Hi Members –
Well, technically this is the end of the main season; the 6 week extended season starts next week, with a new ‘in the box’ mail list as people come and go. For those of you leaving, you get a box as usual this week, and next week at your delivery time a gift will be dropped off and your box reclaimed. It has been a pleasure getting produce to you…
Obviously, farmers talk a lot about the weather. It really goes dark and cool and wet fast in the fall, and this fall is being quite aggressive in so doing. Lots of rainy days, not much sun. Because the PNW has cool nights, most crops that do well here are good with cool, but not so good with low light. Auxiliary lighting in the greenhouse is a poor substitute for the sun, especially if the plants are in fruit. That said, there is enough in the greenhouse to keep Tomatoes limping along till the end of October. The outside crops are now depending on warm soil temperature carryover from the summer. Last week there were three Cucumbers and zero summer squash. The beans had enough for the full share members, but not enough for everyone.
So. Given the gloom and doom, what IS happening? Broccoli is coming in this week; Cauliflower is considering setting heads, winter squash is heading out, and sweet potatoes are nearly ready. Sweet potato picking will happen this week, and then they are put in the propagation benches with the heat on to keep them near 80F to cure. Uncured sweet potatoes are not a pleasant taste experience. Lettuce, Spinach, Carrots, a few remaining beets, Tomatoes, Chard, Kale, and lots and lots of good apples. The boxes will be heavy this week; Squash and apples will do that.
Note that there are two new varieties of apples. A third which is pretty prone to scale/scab makes great cooking apples, and the yellow crab apple and Quince are asking for someone to show them some love as well. The “Quince Paste” posted on the FB group site looked really interesting. Quince and Crab are by request only.
There were enough Sweet Potato vines to give to one member last week. The freak frost in September did them in badly. So, no more vines are offered.
There are copious notes and thoughts about what to do differently next year. Potatoes were essentially a disaster; there already is a start on trying to add a lot of sawdust mulch to the beds for next year. It is also quite clear that drier soil structure (no ponding over the winter) is important to deal with the scale/scab attack. The plan for next year includes locating the more sensitive potatoes into the sandy bed near the flowers. Every year has a new set of challenges…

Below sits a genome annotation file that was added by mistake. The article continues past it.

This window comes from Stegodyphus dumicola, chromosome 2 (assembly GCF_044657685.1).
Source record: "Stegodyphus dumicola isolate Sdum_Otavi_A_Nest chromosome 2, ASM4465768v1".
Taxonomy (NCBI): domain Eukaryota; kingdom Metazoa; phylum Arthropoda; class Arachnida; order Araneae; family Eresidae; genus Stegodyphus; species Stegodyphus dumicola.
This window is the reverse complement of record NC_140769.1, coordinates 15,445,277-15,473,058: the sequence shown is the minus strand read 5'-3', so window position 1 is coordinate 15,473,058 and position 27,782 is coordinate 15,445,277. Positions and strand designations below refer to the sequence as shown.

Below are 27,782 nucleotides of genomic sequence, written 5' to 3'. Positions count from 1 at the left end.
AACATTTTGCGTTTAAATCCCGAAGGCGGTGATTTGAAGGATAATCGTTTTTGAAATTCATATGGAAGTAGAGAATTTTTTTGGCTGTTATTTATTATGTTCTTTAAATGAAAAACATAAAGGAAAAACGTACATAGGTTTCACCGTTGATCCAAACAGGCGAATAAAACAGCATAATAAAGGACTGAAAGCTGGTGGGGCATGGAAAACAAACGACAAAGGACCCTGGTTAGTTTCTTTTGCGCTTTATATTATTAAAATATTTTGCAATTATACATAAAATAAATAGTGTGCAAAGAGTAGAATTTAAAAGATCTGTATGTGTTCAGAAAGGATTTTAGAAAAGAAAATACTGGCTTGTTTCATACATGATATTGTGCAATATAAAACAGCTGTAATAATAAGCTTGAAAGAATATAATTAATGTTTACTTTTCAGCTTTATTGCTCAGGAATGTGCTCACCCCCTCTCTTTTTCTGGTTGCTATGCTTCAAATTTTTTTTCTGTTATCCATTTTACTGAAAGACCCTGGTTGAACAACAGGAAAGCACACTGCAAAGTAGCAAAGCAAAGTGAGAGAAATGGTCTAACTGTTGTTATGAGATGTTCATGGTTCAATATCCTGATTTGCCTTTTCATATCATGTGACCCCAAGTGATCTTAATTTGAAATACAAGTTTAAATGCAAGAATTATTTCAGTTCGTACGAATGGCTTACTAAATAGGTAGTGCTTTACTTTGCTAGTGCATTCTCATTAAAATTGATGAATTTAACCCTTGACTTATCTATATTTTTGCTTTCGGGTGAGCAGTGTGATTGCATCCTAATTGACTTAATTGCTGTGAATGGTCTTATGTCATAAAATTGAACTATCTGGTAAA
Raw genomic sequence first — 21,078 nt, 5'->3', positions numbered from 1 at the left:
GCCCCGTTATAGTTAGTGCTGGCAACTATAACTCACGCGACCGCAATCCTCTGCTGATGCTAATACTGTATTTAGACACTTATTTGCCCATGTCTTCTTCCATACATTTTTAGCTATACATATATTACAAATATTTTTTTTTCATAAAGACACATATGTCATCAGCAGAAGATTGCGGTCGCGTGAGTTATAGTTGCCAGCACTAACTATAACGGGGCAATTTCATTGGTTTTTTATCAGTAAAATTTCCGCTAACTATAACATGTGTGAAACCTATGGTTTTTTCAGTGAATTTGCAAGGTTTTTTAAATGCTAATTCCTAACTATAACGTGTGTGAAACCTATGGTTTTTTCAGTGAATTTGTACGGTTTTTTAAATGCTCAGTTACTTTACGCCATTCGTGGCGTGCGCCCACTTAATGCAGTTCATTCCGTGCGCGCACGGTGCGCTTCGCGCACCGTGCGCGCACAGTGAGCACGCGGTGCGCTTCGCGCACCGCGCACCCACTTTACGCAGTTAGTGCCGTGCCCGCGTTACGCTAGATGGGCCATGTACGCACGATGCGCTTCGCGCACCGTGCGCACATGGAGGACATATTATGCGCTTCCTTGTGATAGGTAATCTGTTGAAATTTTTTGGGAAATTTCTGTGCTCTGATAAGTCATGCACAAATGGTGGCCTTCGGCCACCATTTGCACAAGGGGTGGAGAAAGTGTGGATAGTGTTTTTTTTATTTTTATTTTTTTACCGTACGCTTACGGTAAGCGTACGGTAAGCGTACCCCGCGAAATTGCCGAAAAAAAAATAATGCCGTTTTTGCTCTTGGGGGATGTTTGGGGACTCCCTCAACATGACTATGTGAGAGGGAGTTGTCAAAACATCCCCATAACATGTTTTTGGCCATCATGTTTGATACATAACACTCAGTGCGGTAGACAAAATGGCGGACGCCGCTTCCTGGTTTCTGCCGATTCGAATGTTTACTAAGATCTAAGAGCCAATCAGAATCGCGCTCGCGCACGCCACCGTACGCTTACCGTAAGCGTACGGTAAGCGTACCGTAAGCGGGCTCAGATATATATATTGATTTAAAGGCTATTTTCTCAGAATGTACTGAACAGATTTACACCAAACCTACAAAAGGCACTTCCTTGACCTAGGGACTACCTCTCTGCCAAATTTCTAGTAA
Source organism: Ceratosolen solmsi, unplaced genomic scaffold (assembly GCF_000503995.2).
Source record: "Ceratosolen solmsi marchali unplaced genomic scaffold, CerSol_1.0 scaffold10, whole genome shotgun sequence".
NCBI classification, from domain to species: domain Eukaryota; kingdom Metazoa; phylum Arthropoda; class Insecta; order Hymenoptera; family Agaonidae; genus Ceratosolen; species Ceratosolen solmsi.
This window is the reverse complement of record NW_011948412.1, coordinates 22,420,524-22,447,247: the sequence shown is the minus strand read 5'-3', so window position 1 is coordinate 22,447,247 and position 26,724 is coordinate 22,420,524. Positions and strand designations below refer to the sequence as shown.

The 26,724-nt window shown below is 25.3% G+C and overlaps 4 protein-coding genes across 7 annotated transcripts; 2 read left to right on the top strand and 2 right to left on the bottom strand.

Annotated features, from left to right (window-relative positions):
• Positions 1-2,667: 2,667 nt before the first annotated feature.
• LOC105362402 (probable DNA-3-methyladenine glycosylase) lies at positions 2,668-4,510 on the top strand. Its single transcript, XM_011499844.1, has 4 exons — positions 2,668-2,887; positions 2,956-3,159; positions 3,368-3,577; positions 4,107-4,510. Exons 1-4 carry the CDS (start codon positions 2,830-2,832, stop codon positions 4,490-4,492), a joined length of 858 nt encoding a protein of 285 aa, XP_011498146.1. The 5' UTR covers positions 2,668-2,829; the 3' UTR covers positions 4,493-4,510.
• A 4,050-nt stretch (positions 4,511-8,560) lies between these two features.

So: week 20
|Greens||Nice Lettuces. Some Spinach. White and/or Red Chard; Kale – not much of it, ask. Asian Mustard (ask) – 1-2 florets of Broccoli, depending on availability.|
|Crunchies||Carrots (Sugarsnax54), Chocolate mini-bell peppers. Big Bells… possibly a few cucumbers if you ask for one…|
|Herbs||Garlic, Arugula, Green Onions, Chives if you ask, Basil, Cilantro (nice leaf structure), Hot pepper|
|Other||Yellow or Red Beefsteak, Slicer and Cherry Tomatoes, 1-3″ beets with greens, Flowers will be arrangements of cut flowers; although it is projected to be pouring rain on the flower farmer tomorrow.
Yellow Crabs? Gallon or more?; Quince?
Pumpkin or Green skin winter squash. Mostly ChaCha this week – they look like a deep green pumpkin.
There are still corn stalks for décor, as well as décor squash. That said, the cows are gazing with patient desire at the corn stalks.
- Similar to this week, unless Cauliflower gets it going.
- Cauliflower (plants are 14-16″ with wrappers, no heads seen yet.
- Cabbage – 2-4 weeks out. Still. Happier in the cool weather.
- Sweet Potatoes – 10-14 days to cure.
3404 113th Ave SW
Olympia, WA. 98512